Bundaberg Region motorists are being reminded to check their driving habits as part of 2022 Queensland Road Safety Week.
QRSW is an annual event delivered in partnership between the Department of Transport and Main Roads and Queensland Police Service.
Now in its eighth year, QRSW is being celebrated from 22 to 26 August 2022 with the theme ‘Road safety starts with me’.
Bundaberg Police Senior Sergeant Michael McGarry said this week was not only about enforcement but also about engaging with road users on different behaviours that could easily be changed to make the road a safer place.
He said everyday behaviours could be directly transferable to situations on the road.
“What is a dangerous hazard when you’re distracted looking at your phone in public is an even more dangerous choice on the road,” he said.
“Being tempted to go fast and weaving around others to save a few seconds on your trip is a dangerous choice on a scooter or bike, and an even more dangerous choice on the road.
“Letting impatience take over and encroaching on someone’s space at the grocery store is a general annoyance there but a dangerous choice on the road.”
Snr Sergeant McGarry said drivers needed to hold themselves accountable for what happened on the road.
“Which behaviours can you easily make a change to, to make our roads a safer place?” he said.
“A safer drive starts with you.”
New speed cameras target drivers
As part of Queensland Road Safety Week it was announced new speed camera technology will target speeding drivers in school zones and roadworks across the state.
The world-first road safety initiative was announced by Transport and Main Roads Minister Mark Bailey who said the new cameras would go live next month.
“I’m pleased to announce that new cameras will target speeding drivers in both school and roadworks zones to keep Queensland kids and workers safe,” Mr Bailey said.
“I don’t want to see another roadworker killed or someone’s child badly injured on their way to school just because of the recklessness of a speeding driver.
“These cameras will pop up in high-risk locations next month so I am giving Queenslanders fair warning that these can be anywhere, anytime.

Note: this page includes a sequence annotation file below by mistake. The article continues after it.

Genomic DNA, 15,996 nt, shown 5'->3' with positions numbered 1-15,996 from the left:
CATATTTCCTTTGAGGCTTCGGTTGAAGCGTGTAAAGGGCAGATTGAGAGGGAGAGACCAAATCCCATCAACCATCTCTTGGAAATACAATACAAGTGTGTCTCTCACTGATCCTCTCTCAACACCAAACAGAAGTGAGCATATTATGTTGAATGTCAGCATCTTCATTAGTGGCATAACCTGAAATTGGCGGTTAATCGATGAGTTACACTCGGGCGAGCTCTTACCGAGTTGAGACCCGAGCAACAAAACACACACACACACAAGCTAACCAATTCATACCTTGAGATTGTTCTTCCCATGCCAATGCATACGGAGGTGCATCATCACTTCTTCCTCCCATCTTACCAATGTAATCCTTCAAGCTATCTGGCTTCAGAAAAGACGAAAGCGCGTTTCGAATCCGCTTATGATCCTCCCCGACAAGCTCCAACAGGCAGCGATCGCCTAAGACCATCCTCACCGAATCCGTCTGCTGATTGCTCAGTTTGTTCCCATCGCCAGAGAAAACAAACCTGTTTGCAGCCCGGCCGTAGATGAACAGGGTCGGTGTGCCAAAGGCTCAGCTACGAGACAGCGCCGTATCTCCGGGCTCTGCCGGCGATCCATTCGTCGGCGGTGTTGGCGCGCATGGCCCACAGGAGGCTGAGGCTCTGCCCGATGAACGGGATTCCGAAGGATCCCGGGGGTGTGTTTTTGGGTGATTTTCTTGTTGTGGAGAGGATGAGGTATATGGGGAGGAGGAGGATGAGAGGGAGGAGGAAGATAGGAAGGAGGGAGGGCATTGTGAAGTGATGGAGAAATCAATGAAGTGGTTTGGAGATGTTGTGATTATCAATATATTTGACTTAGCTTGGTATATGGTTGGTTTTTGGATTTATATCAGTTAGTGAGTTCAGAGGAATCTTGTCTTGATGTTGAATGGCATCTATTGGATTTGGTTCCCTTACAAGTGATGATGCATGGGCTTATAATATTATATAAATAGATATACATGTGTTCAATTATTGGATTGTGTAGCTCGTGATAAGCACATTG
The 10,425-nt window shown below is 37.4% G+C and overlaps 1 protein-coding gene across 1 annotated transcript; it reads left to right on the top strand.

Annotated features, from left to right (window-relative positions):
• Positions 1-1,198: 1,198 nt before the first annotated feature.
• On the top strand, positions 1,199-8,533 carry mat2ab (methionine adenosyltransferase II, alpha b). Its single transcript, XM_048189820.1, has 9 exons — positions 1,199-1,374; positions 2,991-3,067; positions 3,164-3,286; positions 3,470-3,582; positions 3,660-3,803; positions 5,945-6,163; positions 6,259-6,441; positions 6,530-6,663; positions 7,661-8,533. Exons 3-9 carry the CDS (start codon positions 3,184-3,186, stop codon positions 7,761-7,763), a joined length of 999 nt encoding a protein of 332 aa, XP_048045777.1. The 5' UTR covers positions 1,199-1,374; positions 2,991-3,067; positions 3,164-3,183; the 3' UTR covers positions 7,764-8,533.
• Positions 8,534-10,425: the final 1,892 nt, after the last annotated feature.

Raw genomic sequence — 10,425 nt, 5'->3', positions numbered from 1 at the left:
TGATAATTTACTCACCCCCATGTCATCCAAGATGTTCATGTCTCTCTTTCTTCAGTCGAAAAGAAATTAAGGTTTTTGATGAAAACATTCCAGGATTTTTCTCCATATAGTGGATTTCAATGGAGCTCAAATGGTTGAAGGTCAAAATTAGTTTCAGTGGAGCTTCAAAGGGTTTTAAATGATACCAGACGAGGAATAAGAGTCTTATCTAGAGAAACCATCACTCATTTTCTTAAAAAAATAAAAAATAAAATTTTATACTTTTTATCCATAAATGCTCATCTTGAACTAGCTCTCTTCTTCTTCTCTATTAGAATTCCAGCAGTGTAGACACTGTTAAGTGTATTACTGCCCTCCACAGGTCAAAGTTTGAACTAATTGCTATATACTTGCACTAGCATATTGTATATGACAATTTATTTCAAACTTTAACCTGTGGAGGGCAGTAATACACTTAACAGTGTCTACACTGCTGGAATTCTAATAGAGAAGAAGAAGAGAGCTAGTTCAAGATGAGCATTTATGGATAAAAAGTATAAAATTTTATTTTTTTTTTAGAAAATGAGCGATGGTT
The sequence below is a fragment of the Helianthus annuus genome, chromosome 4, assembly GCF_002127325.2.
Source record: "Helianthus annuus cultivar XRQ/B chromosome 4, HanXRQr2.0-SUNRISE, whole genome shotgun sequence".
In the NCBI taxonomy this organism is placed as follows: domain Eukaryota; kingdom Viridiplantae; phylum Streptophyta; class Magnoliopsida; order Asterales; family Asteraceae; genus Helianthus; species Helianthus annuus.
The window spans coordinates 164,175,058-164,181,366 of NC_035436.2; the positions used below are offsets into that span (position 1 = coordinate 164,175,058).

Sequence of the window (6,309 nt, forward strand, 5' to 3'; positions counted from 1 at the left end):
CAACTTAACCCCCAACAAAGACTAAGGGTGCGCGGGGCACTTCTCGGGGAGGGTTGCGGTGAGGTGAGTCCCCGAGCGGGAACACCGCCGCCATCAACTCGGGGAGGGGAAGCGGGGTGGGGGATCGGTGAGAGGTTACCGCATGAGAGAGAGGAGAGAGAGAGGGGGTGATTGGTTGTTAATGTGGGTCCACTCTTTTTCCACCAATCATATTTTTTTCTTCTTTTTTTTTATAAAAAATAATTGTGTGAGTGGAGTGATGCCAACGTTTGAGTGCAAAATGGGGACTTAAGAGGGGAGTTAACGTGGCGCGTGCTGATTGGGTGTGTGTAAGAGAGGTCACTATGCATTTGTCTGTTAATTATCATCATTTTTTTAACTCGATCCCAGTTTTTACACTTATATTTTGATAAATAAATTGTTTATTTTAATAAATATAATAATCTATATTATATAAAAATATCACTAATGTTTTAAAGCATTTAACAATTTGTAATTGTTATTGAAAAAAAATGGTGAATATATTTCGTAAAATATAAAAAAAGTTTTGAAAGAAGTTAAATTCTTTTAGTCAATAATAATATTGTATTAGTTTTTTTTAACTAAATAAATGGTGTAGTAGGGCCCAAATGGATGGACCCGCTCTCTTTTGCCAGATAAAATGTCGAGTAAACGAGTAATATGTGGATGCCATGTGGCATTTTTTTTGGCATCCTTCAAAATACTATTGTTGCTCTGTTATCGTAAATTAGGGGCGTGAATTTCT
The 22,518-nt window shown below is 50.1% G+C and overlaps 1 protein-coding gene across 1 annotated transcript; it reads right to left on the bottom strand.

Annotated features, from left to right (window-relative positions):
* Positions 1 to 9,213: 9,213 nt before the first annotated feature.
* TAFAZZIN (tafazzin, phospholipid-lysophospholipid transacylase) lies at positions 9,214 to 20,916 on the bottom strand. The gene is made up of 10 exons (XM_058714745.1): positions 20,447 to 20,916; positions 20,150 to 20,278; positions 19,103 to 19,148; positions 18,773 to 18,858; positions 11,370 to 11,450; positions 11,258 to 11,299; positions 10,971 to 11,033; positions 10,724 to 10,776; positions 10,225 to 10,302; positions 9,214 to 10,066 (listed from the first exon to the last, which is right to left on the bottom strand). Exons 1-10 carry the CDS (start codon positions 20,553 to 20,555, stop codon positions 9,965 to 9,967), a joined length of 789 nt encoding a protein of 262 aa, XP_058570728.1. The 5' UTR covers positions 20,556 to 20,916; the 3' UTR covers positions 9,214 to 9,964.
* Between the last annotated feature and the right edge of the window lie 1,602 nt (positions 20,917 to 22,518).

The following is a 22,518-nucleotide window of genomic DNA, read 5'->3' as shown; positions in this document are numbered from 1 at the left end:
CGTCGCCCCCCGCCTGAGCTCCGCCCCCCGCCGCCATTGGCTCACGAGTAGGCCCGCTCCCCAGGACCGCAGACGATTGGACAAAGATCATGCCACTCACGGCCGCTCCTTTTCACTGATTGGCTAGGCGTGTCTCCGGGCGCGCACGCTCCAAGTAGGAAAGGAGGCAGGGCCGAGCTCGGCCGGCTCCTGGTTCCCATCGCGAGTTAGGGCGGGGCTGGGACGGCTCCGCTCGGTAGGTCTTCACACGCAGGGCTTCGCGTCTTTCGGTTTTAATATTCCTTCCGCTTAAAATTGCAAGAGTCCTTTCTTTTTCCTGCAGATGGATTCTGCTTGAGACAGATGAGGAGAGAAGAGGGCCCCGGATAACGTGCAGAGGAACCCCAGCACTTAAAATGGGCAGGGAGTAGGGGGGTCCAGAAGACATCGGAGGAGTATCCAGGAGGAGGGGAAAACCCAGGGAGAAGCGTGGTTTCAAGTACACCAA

“It’s vital we do everything we can to keep the vulnerable in our community safe on our roads and these cameras will help to achieve that.”
Superintendent Janelle Andrews said speeding was one of the leading causes of fatalities and serious injuries on Queensland’s roads.
“During 2021 there were 74 fatalities as the result of crashes involving speeding motorists, representing almost 27 per cent of Queensland road fatalities,” she said.
“Thousands more road users are seriously injured in crashes.
“Speed kills and there is no apology for enforcing speed limits in school zones and roadworks sites.
“These new speed cameras force drivers to slow down in order to avoid a fine or incur demerit points, there is no penalty for doing the right thing.”
This new enforcement technology is part of the Camera Detected Offence Program.
Camera fines are used to fund important road safety initiatives and education across Queensland.
Speeding fines increased
Mr Bailey also reminded drivers about increased penalties which came into effect on 1 July.
“In line with our tough stance on road safety, we have increased penalties,” Mr Bailey said.
“Now if you speed 1-10km/h over the limit you will be fined $287 and one demerit point, and between 11-20km/h the fine is $431 and three demerit points.
“Slowing to the speed limit during designated times in school zones is the best thing you can do for the students moving around you, and for your bank balance and driving record.”
For more information about road safety around schools visit www.tmr.qld.gov.au
More information about Queensland Road Safety Week 2022 is available online at https://streetsmarts.initiatives.qld.gov.au/qrsw-2022/.